Chapter Four deals with the difficulties surrounding the filmic representation of historical trauma. In their analysis of Hotel Rwanda (2004), Hiroshima Mon Amour (1959), Schindler’s List (1993) or Inglourious Basterds (2009) the authors show how filmmakers have experimented with different aesthetic and narrative forms to depict the horrors of genocide and war. Clearly one of the more persuasive chapters in the volume, it critically discusses whether and how forms of extreme violence can and should be depicted. Filmic representations of genocide have often triggered heated controversies, with critics castigating the glorification of violence, and survivors objecting to the falsification of reality. The problem is, as the authors argue, that the medium of film does not just describe events, but rather prescribes an audience’s access to and perception of those events. It seeks to invoke in the spectator a feeling of being present at the time, which inevitably conflicts with the experience of those who were really present. The authors therefore ask if the conventional Hollywood style can adequately represent the suffering of victims. Does extraordinary violence require extraordinary aesthetic means, and if so, can such a film actually speak to a broad audience?
Chapter Five explores how films create a sense of the past, using the examples of three popular TV series: the Danish Matador (1978–82), the Norwegian Vestavind (1994–95), and the German Heimat (1984). The author adopts Bakhtin’s literary concept of ‘time-space’ (chronotope) to explain how historical film visualises historical time. The discussion of how film historicises space and spatially expresses time is illuminating, but it also highlights the problem of the book’s broad notion of historical film. The German concept of Heimat is timeless and thus cannot be fitted into the confines of historical film.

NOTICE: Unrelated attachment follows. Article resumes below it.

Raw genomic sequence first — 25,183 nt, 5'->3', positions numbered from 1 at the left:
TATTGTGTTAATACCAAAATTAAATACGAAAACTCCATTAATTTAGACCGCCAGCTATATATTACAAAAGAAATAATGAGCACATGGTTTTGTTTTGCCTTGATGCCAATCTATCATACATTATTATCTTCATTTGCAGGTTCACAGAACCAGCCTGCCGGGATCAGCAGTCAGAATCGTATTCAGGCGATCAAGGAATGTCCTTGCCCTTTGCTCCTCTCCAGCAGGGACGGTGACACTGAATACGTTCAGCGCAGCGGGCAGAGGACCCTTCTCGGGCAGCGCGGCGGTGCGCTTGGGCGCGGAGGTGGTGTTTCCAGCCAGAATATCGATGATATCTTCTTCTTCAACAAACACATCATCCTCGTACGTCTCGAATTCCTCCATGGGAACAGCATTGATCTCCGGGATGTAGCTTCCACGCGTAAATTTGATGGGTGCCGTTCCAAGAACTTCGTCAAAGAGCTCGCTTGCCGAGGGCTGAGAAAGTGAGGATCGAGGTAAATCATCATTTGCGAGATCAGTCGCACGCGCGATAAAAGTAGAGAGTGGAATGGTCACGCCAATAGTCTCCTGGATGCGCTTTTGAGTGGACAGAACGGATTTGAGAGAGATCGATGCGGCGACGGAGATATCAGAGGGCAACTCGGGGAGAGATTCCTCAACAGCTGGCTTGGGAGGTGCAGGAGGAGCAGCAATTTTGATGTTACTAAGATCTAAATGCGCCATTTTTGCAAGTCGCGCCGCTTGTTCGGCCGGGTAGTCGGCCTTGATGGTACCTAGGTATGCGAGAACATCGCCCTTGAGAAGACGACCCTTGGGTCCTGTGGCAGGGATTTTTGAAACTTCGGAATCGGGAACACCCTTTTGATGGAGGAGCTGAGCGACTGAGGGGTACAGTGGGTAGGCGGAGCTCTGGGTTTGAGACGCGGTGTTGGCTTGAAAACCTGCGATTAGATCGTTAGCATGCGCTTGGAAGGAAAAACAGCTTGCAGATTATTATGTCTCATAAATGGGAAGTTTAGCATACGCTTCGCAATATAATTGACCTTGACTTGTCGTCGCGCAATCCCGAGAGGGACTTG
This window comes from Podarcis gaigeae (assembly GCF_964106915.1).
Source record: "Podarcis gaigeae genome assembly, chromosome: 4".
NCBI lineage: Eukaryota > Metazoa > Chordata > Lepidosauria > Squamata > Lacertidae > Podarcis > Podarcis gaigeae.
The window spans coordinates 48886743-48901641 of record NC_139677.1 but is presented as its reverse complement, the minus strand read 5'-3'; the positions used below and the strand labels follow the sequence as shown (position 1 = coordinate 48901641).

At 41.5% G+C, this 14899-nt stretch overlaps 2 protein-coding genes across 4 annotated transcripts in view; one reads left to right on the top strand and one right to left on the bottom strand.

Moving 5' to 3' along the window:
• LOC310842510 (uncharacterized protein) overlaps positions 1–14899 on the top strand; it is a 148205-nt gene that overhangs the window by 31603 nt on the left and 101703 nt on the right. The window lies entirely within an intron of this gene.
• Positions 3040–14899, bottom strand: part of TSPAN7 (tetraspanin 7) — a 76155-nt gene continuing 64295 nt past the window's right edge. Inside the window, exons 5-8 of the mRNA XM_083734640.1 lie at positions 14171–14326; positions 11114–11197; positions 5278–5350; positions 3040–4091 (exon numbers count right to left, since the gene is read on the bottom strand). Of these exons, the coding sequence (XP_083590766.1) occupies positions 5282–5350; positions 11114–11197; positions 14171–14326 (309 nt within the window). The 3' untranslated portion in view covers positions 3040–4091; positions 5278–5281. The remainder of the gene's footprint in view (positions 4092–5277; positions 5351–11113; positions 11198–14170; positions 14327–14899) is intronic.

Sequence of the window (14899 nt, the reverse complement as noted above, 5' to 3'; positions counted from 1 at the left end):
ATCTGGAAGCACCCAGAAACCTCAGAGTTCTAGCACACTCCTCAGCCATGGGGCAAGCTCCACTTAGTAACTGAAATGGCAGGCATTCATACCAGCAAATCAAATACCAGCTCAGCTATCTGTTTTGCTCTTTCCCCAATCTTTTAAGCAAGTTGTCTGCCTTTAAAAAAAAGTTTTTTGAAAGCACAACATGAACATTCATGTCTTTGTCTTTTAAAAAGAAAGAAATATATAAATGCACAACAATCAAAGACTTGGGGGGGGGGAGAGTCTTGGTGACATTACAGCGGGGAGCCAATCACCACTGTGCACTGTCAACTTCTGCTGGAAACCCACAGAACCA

Chapter Six reflects on the role of film in the formation of nations and national identities. Again reverting to the examples of Matador and Vestavind, the chapter’s first part examines how filmic representations of the past influence our views of it. The second part calls attention to the subversive and emancipatory powers of historical film. The Norwegian Kalde spor (1962), for instance, successfully questioned national myths, while the Samic Veivisern (1987) and Kautokeino-opprøretor (2008) asserted historical memories that had been hitherto excluded from the national narrative. Although this is a thorough analysis that also addresses the concept of national cinema, the role of gender and the post-colonial turn, it nonetheless leaves the reader with many questions. How exactly does national film, apart from referencing national stereotypes or flags, mobilise the past to create national myths? How does the fact that national cinema is open to influences from other cinema influence its representations of the past? How is Norwegianness inscribed into the mountainous snowy landscape of Kalde spor ?
Chapter Seven, which concludes the book, also examines historical film in the light of nation-building processes. However, its main focus is on the genre’s role in the construction of public memory, and the role it plays in commemoration. The chapter discusses how the popular TV series Kampen om tungtvannet (and the two films that depict the same event) and Kon Tiki (2012) have shaped public memory in Norway. The authors ask whether the filmmaker has a responsibility towards history given how greatly historical film shapes a society’s views of the historical past. The chapter also touches on the interesting question of how mediatisation and globalisation have turned history, or rather the filmic construction of national histories, into a global commodity. Again, these issues are examined all too briefly to satisfy the reader.
The fact that the authors decided against a conclusion is unfortunate. It would have provided the opportunity to draw together the book’s different themes, and sum up the key arguments the authors intended to make. As it is, the book leaves the reader with a plethora of images, thoughts and questions that may inspire some, but will leave others unsatisfied, and even confused.